• Tsundere: Possibly the most well-known of the four deres. The "tsun" in Tsundere comes from tsuntsun, which means to be high and mighty or standoffish. The Tsundere is, in brief, a character who is initially offputting, hostile, or arrogant, but eventually reveals a gentler romantic side.
    • Yandere: Possibly the most terrifying of the four deres. The "yan" in Yandere comes from yanderu, which means to be sick, in this case mentally. The Yandere is in some ways the opposite of the Tsundere. While the Tsundere is initially hostile, but becomes warm and romantic, the Yandere is initially romantic, but becomes obsessive and psychotic.
    • Kuudere: Possibly the most adorable of the deres. The "kuu" in Kuudere comes from kuuru, the Japanese pronunciation of "cool." This is the defining trait of the Kuudere; she is initially cold and distant, but warms up over time. The Kuudere is similar to the Tsundere, but in another direction; where the Tsundere is initially hot-blooded and off-putting, but becomes warm and affectionate, the Kuudere is initially cold-blooded and distant, but reveals a caring side.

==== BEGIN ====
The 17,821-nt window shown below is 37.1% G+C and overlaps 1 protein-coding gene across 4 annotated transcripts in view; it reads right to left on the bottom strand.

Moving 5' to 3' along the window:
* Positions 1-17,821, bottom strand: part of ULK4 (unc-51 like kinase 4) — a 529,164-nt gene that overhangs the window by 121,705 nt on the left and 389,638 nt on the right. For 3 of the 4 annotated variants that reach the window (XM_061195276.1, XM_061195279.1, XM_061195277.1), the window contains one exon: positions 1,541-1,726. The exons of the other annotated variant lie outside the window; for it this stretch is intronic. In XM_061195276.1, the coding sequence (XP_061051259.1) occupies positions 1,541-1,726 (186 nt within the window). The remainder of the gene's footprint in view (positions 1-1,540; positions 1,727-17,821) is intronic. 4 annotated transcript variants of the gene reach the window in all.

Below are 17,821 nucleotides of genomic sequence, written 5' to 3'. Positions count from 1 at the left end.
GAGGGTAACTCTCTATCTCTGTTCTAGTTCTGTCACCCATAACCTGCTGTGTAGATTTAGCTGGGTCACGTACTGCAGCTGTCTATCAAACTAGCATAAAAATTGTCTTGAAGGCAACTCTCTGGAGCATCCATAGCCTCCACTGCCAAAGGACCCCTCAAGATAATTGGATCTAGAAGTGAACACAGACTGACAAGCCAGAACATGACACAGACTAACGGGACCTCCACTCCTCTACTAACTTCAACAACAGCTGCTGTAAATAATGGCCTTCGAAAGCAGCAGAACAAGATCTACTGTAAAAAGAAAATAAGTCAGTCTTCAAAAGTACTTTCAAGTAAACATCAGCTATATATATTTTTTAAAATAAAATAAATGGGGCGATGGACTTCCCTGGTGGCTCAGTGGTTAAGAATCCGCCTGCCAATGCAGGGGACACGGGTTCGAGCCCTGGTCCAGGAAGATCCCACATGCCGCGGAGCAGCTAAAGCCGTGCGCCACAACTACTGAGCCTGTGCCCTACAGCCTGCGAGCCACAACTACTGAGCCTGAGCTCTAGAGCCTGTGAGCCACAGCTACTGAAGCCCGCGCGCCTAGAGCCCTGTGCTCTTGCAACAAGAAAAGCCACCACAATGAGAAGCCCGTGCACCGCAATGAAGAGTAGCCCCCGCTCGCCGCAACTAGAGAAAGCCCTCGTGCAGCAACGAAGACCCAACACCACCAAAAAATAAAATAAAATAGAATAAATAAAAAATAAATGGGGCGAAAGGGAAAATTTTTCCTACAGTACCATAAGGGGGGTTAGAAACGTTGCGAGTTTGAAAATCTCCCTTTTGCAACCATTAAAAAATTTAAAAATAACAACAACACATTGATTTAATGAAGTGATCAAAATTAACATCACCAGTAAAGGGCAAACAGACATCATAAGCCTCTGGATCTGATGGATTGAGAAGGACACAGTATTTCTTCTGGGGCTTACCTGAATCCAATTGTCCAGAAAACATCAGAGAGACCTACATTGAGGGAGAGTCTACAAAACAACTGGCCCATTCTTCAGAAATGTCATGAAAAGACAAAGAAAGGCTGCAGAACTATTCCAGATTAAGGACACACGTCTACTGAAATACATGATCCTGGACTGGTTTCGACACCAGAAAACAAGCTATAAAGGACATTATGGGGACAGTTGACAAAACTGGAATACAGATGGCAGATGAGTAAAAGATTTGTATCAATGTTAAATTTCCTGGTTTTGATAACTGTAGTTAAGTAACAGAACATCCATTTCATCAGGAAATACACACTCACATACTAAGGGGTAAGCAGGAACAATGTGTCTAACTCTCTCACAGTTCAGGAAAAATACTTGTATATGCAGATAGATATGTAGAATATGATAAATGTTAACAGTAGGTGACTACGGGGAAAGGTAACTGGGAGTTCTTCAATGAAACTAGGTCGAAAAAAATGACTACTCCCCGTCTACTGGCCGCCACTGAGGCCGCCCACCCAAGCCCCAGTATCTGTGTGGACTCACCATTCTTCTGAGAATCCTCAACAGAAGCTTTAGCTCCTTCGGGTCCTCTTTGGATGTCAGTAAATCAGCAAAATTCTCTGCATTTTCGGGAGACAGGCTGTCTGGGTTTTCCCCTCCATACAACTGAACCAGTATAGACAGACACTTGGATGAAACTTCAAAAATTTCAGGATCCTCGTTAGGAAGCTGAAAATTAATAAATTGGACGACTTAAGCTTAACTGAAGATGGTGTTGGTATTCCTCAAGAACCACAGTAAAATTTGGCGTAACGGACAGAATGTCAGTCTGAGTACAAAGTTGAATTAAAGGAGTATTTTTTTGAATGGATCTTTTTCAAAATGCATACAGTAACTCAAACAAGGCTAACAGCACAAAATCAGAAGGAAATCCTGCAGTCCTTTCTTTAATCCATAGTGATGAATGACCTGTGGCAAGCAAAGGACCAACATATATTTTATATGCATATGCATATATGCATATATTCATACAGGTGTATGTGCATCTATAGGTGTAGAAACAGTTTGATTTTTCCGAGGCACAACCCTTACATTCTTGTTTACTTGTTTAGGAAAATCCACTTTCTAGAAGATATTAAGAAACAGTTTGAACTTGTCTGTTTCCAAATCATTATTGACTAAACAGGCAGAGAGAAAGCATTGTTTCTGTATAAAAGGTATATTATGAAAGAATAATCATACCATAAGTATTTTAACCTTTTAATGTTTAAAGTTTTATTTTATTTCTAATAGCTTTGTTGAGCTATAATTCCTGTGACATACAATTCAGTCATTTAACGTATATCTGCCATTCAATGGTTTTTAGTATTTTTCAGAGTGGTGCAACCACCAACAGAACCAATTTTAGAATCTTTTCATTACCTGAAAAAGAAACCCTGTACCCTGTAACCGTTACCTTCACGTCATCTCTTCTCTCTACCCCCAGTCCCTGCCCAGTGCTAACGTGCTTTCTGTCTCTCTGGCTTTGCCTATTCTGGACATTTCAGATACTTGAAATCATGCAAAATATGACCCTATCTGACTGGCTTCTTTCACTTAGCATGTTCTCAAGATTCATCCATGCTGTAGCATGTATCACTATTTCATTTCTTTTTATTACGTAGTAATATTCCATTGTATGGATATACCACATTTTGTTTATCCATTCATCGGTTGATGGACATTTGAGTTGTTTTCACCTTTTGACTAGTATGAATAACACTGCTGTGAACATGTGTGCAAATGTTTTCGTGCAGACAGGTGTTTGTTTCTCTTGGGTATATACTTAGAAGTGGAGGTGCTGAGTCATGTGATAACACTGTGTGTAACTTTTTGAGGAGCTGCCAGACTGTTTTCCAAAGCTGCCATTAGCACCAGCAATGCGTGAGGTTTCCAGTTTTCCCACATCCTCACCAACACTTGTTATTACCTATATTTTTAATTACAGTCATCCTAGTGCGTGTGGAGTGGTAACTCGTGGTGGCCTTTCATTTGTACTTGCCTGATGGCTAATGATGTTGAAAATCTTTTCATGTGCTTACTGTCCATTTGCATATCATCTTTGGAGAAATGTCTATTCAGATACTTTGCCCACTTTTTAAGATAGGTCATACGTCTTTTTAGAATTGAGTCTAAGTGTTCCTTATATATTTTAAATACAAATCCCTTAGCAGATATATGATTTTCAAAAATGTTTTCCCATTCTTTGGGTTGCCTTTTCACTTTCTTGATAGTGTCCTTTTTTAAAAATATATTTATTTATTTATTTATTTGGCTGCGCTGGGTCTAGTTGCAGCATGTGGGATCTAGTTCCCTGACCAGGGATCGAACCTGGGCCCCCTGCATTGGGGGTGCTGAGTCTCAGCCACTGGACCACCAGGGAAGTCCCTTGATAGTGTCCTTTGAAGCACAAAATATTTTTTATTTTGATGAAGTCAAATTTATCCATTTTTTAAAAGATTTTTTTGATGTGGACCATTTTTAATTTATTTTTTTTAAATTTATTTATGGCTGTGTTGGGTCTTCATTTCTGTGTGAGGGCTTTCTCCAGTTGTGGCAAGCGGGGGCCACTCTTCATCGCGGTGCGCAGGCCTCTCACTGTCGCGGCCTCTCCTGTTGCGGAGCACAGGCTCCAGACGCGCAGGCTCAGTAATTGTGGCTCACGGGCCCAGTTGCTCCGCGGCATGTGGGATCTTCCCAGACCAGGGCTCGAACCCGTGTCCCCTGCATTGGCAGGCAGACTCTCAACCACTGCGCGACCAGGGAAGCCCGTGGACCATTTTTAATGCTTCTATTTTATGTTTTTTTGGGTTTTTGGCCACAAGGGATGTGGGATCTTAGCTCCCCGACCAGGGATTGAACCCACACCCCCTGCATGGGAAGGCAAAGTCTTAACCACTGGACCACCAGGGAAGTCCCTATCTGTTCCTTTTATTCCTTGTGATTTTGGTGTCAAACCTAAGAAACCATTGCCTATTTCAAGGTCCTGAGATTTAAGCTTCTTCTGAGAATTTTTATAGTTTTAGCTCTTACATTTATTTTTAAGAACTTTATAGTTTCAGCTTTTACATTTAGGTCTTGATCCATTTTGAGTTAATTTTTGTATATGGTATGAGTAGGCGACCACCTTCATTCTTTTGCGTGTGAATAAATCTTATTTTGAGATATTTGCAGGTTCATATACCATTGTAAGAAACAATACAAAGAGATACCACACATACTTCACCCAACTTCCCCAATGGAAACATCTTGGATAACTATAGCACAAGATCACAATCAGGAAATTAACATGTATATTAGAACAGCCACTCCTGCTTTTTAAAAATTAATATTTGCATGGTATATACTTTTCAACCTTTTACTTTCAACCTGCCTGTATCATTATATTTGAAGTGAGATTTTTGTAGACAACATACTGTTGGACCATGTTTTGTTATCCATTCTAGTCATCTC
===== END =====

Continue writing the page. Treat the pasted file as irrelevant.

• Dandere: Possibly the most unknown of the deres. The "dan" in Dandere comes from danmari, meaning silent. The Dandere is a character who comes across as antisocial until she finds the right person. Once such a person is found, the Dandere becomes friendly and even playful. Dandere is often confused with Kuudere, but while Danderes are simply antisocial or awkward, Kuuderes come across as virtually emotionless.